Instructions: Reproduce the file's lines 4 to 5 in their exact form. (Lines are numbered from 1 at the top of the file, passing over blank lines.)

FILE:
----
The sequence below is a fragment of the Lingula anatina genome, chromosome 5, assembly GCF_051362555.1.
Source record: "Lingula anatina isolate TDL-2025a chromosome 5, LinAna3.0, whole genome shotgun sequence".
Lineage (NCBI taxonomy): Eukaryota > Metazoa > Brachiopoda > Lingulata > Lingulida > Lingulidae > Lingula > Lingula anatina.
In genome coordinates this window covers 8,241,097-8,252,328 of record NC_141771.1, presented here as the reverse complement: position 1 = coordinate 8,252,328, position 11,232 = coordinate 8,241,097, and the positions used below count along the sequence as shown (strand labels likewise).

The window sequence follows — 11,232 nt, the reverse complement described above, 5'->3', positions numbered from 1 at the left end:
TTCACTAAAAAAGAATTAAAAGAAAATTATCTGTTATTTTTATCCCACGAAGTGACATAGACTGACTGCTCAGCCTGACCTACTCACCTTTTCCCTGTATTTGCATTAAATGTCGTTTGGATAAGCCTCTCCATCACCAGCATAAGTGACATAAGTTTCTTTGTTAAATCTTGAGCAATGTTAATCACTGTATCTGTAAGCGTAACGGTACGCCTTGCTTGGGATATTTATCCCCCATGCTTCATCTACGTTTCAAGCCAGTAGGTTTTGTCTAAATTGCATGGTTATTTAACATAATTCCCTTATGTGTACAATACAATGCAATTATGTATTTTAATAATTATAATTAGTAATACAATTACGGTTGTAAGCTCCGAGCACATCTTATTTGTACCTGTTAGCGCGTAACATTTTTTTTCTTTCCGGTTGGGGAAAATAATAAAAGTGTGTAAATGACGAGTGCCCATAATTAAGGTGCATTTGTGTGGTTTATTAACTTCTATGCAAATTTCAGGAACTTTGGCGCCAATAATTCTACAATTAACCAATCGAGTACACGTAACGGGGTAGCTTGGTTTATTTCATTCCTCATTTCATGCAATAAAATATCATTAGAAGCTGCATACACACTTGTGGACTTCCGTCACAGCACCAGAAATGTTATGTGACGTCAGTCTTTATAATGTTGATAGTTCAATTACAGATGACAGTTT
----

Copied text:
In genome coordinates this window covers 8,241,097-8,252,328 of record NC_141771.1, presented here as the reverse complement: position 1 = coordinate 8,252,328, position 11,232 = coordinate 8,241,097, and the positions used below count along the sequence as shown (strand labels likewise).

The window sequence follows — 11,232 nt, the reverse complement described above, 5'->3', positions numbered from 1 at the left end: